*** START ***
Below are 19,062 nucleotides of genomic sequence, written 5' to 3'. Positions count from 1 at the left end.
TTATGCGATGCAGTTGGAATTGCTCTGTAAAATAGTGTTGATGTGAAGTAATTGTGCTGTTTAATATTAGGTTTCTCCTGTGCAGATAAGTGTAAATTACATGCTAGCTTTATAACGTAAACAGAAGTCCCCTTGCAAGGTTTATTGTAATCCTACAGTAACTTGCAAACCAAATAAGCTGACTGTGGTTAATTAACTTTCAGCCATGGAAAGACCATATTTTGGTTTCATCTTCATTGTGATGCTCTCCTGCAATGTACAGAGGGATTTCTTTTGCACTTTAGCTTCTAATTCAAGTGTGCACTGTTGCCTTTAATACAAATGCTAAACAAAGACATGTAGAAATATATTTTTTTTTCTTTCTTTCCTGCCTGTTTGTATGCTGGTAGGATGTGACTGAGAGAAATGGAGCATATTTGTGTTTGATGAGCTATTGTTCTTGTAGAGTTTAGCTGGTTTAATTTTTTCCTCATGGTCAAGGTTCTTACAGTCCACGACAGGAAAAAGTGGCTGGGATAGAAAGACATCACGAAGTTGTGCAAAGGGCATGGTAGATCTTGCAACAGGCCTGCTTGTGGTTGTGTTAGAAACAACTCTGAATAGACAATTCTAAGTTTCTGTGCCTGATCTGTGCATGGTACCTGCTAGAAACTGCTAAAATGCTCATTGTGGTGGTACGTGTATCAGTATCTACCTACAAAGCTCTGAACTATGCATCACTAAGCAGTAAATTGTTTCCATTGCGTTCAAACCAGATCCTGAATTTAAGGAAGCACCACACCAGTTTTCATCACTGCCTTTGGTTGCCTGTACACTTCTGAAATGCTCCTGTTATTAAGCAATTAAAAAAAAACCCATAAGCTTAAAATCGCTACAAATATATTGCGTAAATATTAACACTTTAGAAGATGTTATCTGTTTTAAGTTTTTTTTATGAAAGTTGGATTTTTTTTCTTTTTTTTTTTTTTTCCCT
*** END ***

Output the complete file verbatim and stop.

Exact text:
Below are 19,062 nucleotides of genomic sequence, written 5' to 3'. Positions count from 1 at the left end.
TTATGCGATGCAGTTGGAATTGCTCTGTAAAATAGTGTTGATGTGAAGTAATTGTGCTGTTTAATATTAGGTTTCTCCTGTGCAGATAAGTGTAAATTACATGCTAGCTTTATAACGTAAACAGAAGTCCCCTTGCAAGGTTTATTGTAATCCTACAGTAACTTGCAAACCAAATAAGCTGACTGTGGTTAATTAACTTTCAGCCATGGAAAGACCATATTTTGGTTTCATCTTCATTGTGATGCTCTCCTGCAATGTACAGAGGGATTTCTTTTGCACTTTAGCTTCTAATTCAAGTGTGCACTGTTGCCTTTAATACAAATGCTAAACAAAGACATGTAGAAATATATTTTTTTTTCTTTCTTTCCTGCCTGTTTGTATGCTGGTAGGATGTGACTGAGAGAAATGGAGCATATTTGTGTTTGATGAGCTATTGTTCTTGTAGAGTTTAGCTGGTTTAATTTTTTCCTCATGGTCAAGGTTCTTACAGTCCACGACAGGAAAAAGTGGCTGGGATAGAAAGACATCACGAAGTTGTGCAAAGGGCATGGTAGATCTTGCAACAGGCCTGCTTGTGGTTGTGTTAGAAACAACTCTGAATAGACAATTCTAAGTTTCTGTGCCTGATCTGTGCATGGTACCTGCTAGAAACTGCTAAAATGCTCATTGTGGTGGTACGTGTATCAGTATCTACCTACAAAGCTCTGAACTATGCATCACTAAGCAGTAAATTGTTTCCATTGCGTTCAAACCAGATCCTGAATTTAAGGAAGCACCACACCAGTTTTCATCACTGCCTTTGGTTGCCTGTACACTTCTGAAATGCTCCTGTTATTAAGCAATTAAAAAAAAACCCATAAGCTTAAAATCGCTACAAATATATTGCGTAAATATTAACACTTTAGAAGATGTTATCTGTTTTAAGTTTTTTTTATGAAAGTTGGATTTTTTTTCTTTTTTTTTTTTTTTCCCT